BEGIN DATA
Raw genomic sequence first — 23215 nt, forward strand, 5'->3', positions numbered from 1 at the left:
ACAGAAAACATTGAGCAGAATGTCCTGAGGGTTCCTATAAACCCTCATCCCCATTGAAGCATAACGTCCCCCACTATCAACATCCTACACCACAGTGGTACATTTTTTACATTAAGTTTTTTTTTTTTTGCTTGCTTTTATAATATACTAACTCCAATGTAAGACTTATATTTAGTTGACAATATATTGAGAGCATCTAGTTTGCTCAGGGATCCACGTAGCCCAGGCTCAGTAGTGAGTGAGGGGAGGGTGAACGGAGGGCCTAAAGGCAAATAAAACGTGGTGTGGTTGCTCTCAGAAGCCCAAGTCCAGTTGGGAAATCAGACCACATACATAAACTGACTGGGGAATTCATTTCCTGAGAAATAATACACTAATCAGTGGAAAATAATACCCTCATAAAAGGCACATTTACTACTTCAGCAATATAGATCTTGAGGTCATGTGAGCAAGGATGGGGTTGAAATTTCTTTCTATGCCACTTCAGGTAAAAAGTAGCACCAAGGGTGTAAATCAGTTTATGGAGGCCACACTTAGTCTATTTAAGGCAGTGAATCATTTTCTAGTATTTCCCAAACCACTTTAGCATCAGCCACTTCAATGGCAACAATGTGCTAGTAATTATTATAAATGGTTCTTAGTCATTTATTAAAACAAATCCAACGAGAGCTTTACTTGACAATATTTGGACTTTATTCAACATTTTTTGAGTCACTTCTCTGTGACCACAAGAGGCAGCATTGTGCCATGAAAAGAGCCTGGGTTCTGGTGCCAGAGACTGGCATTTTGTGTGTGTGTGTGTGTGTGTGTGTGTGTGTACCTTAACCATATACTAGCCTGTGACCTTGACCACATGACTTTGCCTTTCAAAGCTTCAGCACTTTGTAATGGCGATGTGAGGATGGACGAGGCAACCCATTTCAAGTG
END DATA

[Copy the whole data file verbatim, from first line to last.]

Raw genomic sequence first — 23215 nt, forward strand, 5'->3', positions numbered from 1 at the left:
ACAGAAAACATTGAGCAGAATGTCCTGAGGGTTCCTATAAACCCTCATCCCCATTGAAGCATAACGTCCCCCACTATCAACATCCTACACCACAGTGGTACATTTTTTACATTAAGTTTTTTTTTTTTTGCTTGCTTTTATAATATACTAACTCCAATGTAAGACTTATATTTAGTTGACAATATATTGAGAGCATCTAGTTTGCTCAGGGATCCACGTAGCCCAGGCTCAGTAGTGAGTGAGGGGAGGGTGAACGGAGGGCCTAAAGGCAAATAAAACGTGGTGTGGTTGCTCTCAGAAGCCCAAGTCCAGTTGGGAAATCAGACCACATACATAAACTGACTGGGGAATTCATTTCCTGAGAAATAATACACTAATCAGTGGAAAATAATACCCTCATAAAAGGCACATTTACTACTTCAGCAATATAGATCTTGAGGTCATGTGAGCAAGGATGGGGTTGAAATTTCTTTCTATGCCACTTCAGGTAAAAAGTAGCACCAAGGGTGTAAATCAGTTTATGGAGGCCACACTTAGTCTATTTAAGGCAGTGAATCATTTTCTAGTATTTCCCAAACCACTTTAGCATCAGCCACTTCAATGGCAACAATGTGCTAGTAATTATTATAAATGGTTCTTAGTCATTTATTAAAACAAATCCAACGAGAGCTTTACTTGACAATATTTGGACTTTATTCAACATTTTTTGAGTCACTTCTCTGTGACCACAAGAGGCAGCATTGTGCCATGAAAAGAGCCTGGGTTCTGGTGCCAGAGACTGGCATTTTGTGTGTGTGTGTGTGTGTGTGTGTGTGTGTACCTTAACCATATACTAGCCTGTGACCTTGACCACATGACTTTGCCTTTCAAAGCTTCAGCACTTTGTAATGGCGATGTGAGGATGGACGAGGCAACCCATTTCAAGTG